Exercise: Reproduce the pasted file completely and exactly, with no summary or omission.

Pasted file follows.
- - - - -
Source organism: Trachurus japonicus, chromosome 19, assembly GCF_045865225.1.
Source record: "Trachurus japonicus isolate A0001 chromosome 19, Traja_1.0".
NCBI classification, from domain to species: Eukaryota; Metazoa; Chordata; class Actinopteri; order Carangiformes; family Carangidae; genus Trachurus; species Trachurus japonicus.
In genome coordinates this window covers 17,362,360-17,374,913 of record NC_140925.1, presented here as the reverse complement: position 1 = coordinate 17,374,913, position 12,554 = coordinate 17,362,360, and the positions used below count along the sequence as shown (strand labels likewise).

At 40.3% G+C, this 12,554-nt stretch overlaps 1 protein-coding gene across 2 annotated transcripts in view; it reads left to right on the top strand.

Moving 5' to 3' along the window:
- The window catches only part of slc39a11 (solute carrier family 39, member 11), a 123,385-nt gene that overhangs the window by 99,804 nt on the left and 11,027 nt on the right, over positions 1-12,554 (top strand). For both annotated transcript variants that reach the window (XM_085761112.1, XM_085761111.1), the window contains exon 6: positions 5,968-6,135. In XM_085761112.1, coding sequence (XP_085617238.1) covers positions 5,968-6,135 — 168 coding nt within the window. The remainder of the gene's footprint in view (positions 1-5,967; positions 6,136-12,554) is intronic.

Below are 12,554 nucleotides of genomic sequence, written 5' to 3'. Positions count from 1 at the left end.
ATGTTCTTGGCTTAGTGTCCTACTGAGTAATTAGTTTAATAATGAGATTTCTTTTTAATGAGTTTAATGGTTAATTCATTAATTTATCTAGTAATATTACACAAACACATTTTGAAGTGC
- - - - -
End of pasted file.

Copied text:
Source organism: Trachurus japonicus, chromosome 19, assembly GCF_045865225.1.
Source record: "Trachurus japonicus isolate A0001 chromosome 19, Traja_1.0".
NCBI classification, from domain to species: Eukaryota; Metazoa; Chordata; class Actinopteri; order Carangiformes; family Carangidae; genus Trachurus; species Trachurus japonicus.
In genome coordinates this window covers 17,362,360-17,374,913 of record NC_140925.1, presented here as the reverse complement: position 1 = coordinate 17,374,913, position 12,554 = coordinate 17,362,360, and the positions used below count along the sequence as shown (strand labels likewise).

At 40.3% G+C, this 12,554-nt stretch overlaps 1 protein-coding gene across 2 annotated transcripts in view; it reads left to right on the top strand.

Moving 5' to 3' along the window:
- The window catches only part of slc39a11 (solute carrier family 39, member 11), a 123,385-nt gene that overhangs the window by 99,804 nt on the left and 11,027 nt on the right, over positions 1-12,554 (top strand). For both annotated transcript variants that reach the window (XM_085761112.1, XM_085761111.1), the window contains exon 6: positions 5,968-6,135. In XM_085761112.1, coding sequence (XP_085617238.1) covers positions 5,968-6,135 — 168 coding nt within the window. The remainder of the gene's footprint in view (positions 1-5,967; positions 6,136-12,554) is intronic.

Below are 12,554 nucleotides of genomic sequence, written 5' to 3'. Positions count from 1 at the left end.
ATGTTCTTGGCTTAGTGTCCTACTGAGTAATTAGTTTAATAATGAGATTTCTTTTTAATGAGTTTAATGGTTAATTCATTAATTTATCTAGTAATATTACACAAACACATTTTGAAGTGC